Guild runs. DKP is not only a means to keep players from leaving the guild and to enforce raid attendance. It is essentially the best way to force players to spend their limited currency on the most important upgrades. In this case /roll does not discriminate between the actual utility players put in a certain drop.

    To exemplify, lets take 2 players of the same guild, one wearing a ilevel200 ring, the other a ilvl245 ring. Imagine that a level 251 ring drops. Given equal DKP standings the guy with the 200 ring will overbid and win the item he really needs, whereas the one with ilvl245 will value it less and save his points for the more essential upgrades. With /roll people can easily roll for and win side-grades in despite of those who could actually benefit more from the dropped items, overall hurting the potential performance of the group.

    GDKP. Another simple system superior to /roll. Simply put, the player who rewards the rest of the group with gold gets the item. win-win… not just win-0.

    Cutting this short, I do agree that a hassling loot council can be a headacke. However when the boss is downed and the loot is to be distributed, and good raid leader should have a general idea about who actually supported this victory of the group and who hindered it. Loot should be prioritized to those who helped the group.

    In practice, easy. In in a pug, if a dps item drops, take a loot at recount and prioritize non-fail dps. Healer items, prioritize the healers who did not lose their assigned target. Tank? well just dont give it to the tank who wiped the group 3 times before because of failing to taunt or some shit.

    In my opinion, one of the things that make a good leader is the capacity to identify the players that are beneficial to the group and reward them in light of their performance.

    • Random rolls for PUGs, like democracy, happens to be the least bad of all possible other systems.

      “/roll simply implies that as long as the group is successful all individuals performed equally well. ”

      Yup. The sole purpose of a random group is to complete a successful run. If that happens, everyone wins (and gets their badges). The loot is distributed based on the idea that people helped by being there.

      As soon as you move away from that, you’re asking the software to judge who contributed most. This is something which software is notoriously bad at doing. It’s actually easier to stop caring whether some random rogue you’ll never see again gets a dagger you don’t care about.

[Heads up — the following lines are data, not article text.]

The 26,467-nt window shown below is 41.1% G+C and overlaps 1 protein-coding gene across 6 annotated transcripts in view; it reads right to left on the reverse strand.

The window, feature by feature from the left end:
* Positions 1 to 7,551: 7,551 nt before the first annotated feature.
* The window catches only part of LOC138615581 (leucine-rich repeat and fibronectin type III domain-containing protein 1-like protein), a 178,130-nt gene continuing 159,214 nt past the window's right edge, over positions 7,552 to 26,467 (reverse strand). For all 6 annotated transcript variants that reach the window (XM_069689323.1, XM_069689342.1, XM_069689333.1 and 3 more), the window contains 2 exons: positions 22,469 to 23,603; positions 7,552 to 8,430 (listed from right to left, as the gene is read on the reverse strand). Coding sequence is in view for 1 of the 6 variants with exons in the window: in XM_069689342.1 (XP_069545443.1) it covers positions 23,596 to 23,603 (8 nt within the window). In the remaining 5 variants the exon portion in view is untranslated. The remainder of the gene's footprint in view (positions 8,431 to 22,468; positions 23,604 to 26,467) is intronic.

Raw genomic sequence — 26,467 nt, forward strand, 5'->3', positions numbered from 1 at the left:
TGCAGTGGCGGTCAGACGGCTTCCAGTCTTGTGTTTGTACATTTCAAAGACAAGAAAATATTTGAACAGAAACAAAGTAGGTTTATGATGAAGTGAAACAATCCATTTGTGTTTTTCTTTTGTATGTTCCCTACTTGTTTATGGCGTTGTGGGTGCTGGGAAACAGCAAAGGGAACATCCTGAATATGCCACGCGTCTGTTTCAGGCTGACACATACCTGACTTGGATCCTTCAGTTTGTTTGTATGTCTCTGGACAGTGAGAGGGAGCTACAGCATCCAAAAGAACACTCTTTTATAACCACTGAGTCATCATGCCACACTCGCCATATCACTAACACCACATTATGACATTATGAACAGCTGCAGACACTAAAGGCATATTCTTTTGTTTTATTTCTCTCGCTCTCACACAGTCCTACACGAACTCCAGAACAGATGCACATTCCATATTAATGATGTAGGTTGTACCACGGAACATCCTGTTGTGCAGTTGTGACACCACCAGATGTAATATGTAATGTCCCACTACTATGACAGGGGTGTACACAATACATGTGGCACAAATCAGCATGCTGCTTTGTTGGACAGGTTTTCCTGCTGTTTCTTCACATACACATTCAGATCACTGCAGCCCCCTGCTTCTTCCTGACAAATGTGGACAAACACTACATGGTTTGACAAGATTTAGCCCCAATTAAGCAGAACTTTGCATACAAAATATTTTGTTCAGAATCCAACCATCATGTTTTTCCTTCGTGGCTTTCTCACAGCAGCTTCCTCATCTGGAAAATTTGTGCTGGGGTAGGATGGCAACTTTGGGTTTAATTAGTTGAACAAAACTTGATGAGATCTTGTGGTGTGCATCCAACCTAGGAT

I did also mention that I thought DKP was better for regular raids with the same raid group. And even then, it won’t force people to bid optimally. In vanilla WoW, it was really common for dps classes to hoard all their DKP to spend on weapons (which were rare), and leave us to shard the rest of their gear which would still have been an upgrade.

      GDKP works, but it a) encourages gold buying and b) doesn’t help or incentivise the new player who doesn’t have either a well geared alt or scads of gold. Random roll does.

      Which is not to say that anything is stopping you from organising private DKP or gold DKP 5 man runs if that is what you prefer. Just anything you do will be more work than a random roll. Is it really worth the effort for a 5 man heroic run?

      Also, I don’t particularly despise morons or slackers in 5 mans unless they do something to specifically annoy me or are really affecting the success of the run. The ungemmed rogue who does 1k? I can live with that, if he’s not pulling every mob in sight or being a dick and there’s enough dps in the group to make up for his lack.

  6. What is wrong with being considerate of other people? Why does everything in this game have to be “Me, Me, Me”? You’ve gone and used up I don’t know how many words just to justify your own ability to take what ever you want, when ever you want it.

    I see more and more of this in running Pugs now that we have the dungeon finder. Before, if you ninja’d something, everyone was on your server and you and your GM were going to get an ear full. Now people use the scenario of lack of communication between servers to act like total selfish, twelve year old asshats.

    Today I will run heroic FOS for literally the 44th time. I’m still looking for the 232 tanking boots to drop. I’m already suffering from RNG, I don’t need some selfish idjit adding to my RNG by rolling on it for off spec without me ever knowing and having input as to whether I wanted to be in that scenario.

    I understand people need items for off spec. Be fair to the people you are running with and at the beginning of the run, type in chat that the only reason you are there is so you can roll on X item. If other people need that item for main spec, they or you, can decide to drop group and run with different people. This is where everyone finds out if you are just a selfish twelve year old. If you say this would be inconvenient for you and you’re not going to do it, it’s clear that all you care about is your self. You didn’t complete that instance alone. There were other people there and they deserve consideration.

    • Consider raising some cash and getting crafted boots made (there are recipes from Ulduar and ICC, just ask around a raid guild to find a crafter). See, I personally would not run an instance that many times for an item without getting bored and looking at alternatives.